ECON 353(S) Decision Theory (Q)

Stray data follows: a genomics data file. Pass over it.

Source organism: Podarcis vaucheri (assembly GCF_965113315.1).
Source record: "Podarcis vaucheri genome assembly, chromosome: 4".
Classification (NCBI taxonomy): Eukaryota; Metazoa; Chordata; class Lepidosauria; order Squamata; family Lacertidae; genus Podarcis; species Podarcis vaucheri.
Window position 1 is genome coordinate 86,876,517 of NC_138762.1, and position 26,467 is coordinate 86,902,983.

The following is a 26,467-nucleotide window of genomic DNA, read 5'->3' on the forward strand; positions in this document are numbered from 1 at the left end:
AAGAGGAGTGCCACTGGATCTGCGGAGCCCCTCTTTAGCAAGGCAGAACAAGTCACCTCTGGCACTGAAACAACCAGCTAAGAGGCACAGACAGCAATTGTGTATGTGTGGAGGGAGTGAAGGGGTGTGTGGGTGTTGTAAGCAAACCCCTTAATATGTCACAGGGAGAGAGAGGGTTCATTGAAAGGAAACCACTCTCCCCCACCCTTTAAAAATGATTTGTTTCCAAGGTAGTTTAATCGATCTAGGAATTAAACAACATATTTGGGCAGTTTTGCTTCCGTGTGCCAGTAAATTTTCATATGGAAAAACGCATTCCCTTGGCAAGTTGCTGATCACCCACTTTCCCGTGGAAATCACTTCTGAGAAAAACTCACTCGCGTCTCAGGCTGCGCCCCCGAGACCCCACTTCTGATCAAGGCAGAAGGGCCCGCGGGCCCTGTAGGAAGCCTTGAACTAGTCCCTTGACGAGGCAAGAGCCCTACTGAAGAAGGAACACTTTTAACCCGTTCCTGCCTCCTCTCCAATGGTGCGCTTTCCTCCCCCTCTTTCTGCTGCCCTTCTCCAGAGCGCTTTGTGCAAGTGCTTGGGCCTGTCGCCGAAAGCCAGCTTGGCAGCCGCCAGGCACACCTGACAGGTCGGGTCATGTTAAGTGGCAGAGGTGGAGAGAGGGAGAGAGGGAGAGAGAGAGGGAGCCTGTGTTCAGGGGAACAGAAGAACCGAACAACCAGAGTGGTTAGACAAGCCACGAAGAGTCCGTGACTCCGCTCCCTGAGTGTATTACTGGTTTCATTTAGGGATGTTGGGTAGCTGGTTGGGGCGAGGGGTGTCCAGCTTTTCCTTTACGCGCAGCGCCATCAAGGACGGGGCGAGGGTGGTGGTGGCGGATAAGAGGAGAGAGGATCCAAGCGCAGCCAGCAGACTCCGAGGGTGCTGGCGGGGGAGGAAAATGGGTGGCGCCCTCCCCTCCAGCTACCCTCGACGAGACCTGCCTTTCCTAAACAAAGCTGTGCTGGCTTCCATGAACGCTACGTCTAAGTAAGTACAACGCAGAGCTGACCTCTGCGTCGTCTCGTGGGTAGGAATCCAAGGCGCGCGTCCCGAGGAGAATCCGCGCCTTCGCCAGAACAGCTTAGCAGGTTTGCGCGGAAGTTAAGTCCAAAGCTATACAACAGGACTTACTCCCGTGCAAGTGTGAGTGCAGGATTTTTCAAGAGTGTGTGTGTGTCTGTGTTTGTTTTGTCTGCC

Studies of decision-making suggest that most people substantially violate even undemanding models of rationality. Are people truly irrational, and, if so, can anything be done about it? This course focuses on normative decision-making (how we should make decisions under general conditions), descriptive decision-making (how we do make decisions under actual conditions), and the contrast between the two. We proceed to a view of prescriptive decision-making, or how we might combine normative and descriptive insights to improve decision-making and judgment. Topics include decision-analytic methods for improving decision-making rigor (e.g., decision trees); microeconomic concepts and tools for optimization problems; game theory as appropriate; insights from cognitive psychology on heuristics (short cuts) that sometimes help, but often distort, decision-making; integrated models of judgment that call for both analysis and intuition; insights from the newly-emerging studies of judgment and wisdom. Until a few years ago, this topic was given normative treatment in departments of engineering, statistics and economics, and was separately taught as a descriptive science in departments of psychology. The apparent value of combining the two into a single, prescriptive analysis of decision-making and judgment has led to a recent wave of interdisciplinary approaches such as the one adopted in this course. Requirements: multiple problems and case analyses, one project, final exam. Prerequisites: Economics 101 and 251. Mathematics 140 or equivalent recommended, but not essential. Enrollment limit: 25 (expected: 25).